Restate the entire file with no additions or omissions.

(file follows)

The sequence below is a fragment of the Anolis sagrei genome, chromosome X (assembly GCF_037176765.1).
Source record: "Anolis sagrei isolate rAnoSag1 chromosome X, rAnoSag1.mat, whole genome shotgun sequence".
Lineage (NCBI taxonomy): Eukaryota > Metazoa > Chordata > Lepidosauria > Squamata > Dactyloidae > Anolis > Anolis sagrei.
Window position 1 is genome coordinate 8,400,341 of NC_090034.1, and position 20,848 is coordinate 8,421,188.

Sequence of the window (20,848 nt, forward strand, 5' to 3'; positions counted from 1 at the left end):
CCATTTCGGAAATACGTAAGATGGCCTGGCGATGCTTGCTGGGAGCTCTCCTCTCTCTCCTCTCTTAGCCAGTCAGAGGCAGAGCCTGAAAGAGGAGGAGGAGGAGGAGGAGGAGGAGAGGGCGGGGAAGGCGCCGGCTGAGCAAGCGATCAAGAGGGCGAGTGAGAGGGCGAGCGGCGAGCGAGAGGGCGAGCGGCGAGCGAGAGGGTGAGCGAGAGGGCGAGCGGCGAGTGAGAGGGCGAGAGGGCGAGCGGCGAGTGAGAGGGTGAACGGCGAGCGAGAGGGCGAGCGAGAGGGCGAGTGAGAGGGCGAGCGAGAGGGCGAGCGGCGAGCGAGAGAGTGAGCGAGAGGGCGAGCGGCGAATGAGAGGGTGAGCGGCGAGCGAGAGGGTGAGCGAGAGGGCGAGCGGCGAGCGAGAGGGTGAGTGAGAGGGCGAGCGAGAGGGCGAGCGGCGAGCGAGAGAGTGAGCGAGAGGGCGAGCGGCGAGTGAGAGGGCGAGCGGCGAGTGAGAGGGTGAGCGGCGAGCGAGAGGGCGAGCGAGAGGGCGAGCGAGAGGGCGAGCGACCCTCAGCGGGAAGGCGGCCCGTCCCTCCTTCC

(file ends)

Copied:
The sequence below is a fragment of the Anolis sagrei genome, chromosome X (assembly GCF_037176765.1).
Source record: "Anolis sagrei isolate rAnoSag1 chromosome X, rAnoSag1.mat, whole genome shotgun sequence".
Lineage (NCBI taxonomy): Eukaryota > Metazoa > Chordata > Lepidosauria > Squamata > Dactyloidae > Anolis > Anolis sagrei.
Window position 1 is genome coordinate 8,400,341 of NC_090034.1, and position 20,848 is coordinate 8,421,188.

Sequence of the window (20,848 nt, forward strand, 5' to 3'; positions counted from 1 at the left end):
CCATTTCGGAAATACGTAAGATGGCCTGGCGATGCTTGCTGGGAGCTCTCCTCTCTCTCCTCTCTTAGCCAGTCAGAGGCAGAGCCTGAAAGAGGAGGAGGAGGAGGAGGAGGAGGAGAGGGCGGGGAAGGCGCCGGCTGAGCAAGCGATCAAGAGGGCGAGTGAGAGGGCGAGCGGCGAGCGAGAGGGCGAGCGGCGAGCGAGAGGGTGAGCGAGAGGGCGAGCGGCGAGTGAGAGGGCGAGAGGGCGAGCGGCGAGTGAGAGGGTGAACGGCGAGCGAGAGGGCGAGCGAGAGGGCGAGTGAGAGGGCGAGCGAGAGGGCGAGCGGCGAGCGAGAGAGTGAGCGAGAGGGCGAGCGGCGAATGAGAGGGTGAGCGGCGAGCGAGAGGGTGAGCGAGAGGGCGAGCGGCGAGCGAGAGGGTGAGTGAGAGGGCGAGCGAGAGGGCGAGCGGCGAGCGAGAGAGTGAGCGAGAGGGCGAGCGGCGAGTGAGAGGGCGAGCGGCGAGTGAGAGGGTGAGCGGCGAGCGAGAGGGCGAGCGAGAGGGCGAGCGAGAGGGCGAGCGACCCTCAGCGGGAAGGCGGCCCGTCCCTCCTTCC